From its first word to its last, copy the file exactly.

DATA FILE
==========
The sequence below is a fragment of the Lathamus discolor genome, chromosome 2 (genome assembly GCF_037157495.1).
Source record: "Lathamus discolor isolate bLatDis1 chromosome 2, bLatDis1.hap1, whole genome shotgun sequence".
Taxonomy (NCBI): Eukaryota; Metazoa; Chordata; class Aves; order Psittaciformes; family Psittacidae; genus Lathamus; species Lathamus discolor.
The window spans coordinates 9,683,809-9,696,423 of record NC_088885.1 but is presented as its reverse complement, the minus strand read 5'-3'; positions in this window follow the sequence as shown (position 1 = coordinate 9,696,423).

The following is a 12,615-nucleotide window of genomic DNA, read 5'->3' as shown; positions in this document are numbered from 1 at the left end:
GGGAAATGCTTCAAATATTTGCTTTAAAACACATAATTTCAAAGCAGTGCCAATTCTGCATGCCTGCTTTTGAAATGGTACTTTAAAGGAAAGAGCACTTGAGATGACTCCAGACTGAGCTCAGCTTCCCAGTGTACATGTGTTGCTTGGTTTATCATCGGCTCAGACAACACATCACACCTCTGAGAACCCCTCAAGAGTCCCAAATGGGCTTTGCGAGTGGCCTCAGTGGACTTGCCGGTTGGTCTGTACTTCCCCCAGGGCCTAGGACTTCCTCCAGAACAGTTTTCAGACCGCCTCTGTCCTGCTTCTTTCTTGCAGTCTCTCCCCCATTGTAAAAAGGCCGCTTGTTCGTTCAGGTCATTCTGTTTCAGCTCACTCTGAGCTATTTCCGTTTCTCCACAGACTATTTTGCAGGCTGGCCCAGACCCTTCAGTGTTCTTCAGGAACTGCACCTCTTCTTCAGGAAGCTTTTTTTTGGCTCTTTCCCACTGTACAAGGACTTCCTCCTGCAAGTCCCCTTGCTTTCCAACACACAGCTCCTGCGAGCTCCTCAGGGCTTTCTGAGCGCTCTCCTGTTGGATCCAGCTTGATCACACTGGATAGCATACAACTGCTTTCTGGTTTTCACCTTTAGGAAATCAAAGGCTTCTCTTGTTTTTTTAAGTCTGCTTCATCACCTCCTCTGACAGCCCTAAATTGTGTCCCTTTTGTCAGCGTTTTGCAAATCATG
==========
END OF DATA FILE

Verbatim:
The sequence below is a fragment of the Lathamus discolor genome, chromosome 2 (genome assembly GCF_037157495.1).
Source record: "Lathamus discolor isolate bLatDis1 chromosome 2, bLatDis1.hap1, whole genome shotgun sequence".
Taxonomy (NCBI): Eukaryota; Metazoa; Chordata; class Aves; order Psittaciformes; family Psittacidae; genus Lathamus; species Lathamus discolor.
The window spans coordinates 9,683,809-9,696,423 of record NC_088885.1 but is presented as its reverse complement, the minus strand read 5'-3'; positions in this window follow the sequence as shown (position 1 = coordinate 9,696,423).

The following is a 12,615-nucleotide window of genomic DNA, read 5'->3' as shown; positions in this document are numbered from 1 at the left end:
GGGAAATGCTTCAAATATTTGCTTTAAAACACATAATTTCAAAGCAGTGCCAATTCTGCATGCCTGCTTTTGAAATGGTACTTTAAAGGAAAGAGCACTTGAGATGACTCCAGACTGAGCTCAGCTTCCCAGTGTACATGTGTTGCTTGGTTTATCATCGGCTCAGACAACACATCACACCTCTGAGAACCCCTCAAGAGTCCCAAATGGGCTTTGCGAGTGGCCTCAGTGGACTTGCCGGTTGGTCTGTACTTCCCCCAGGGCCTAGGACTTCCTCCAGAACAGTTTTCAGACCGCCTCTGTCCTGCTTCTTTCTTGCAGTCTCTCCCCCATTGTAAAAAGGCCGCTTGTTCGTTCAGGTCATTCTGTTTCAGCTCACTCTGAGCTATTTCCGTTTCTCCACAGACTATTTTGCAGGCTGGCCCAGACCCTTCAGTGTTCTTCAGGAACTGCACCTCTTCTTCAGGAAGCTTTTTTTTGGCTCTTTCCCACTGTACAAGGACTTCCTCCTGCAAGTCCCCTTGCTTTCCAACACACAGCTCCTGCGAGCTCCTCAGGGCTTTCTGAGCGCTCTCCTGTTGGATCCAGCTTGATCACACTGGATAGCATACAACTGCTTTCTGGTTTTCACCTTTAGGAAATCAAAGGCTTCTCTTGTTTTTTTAAGTCTGCTTCATCACCTCCTCTGACAGCCCTAAATTGTGTCCCTTTTGTCAGCGTTTTGCAAATCATG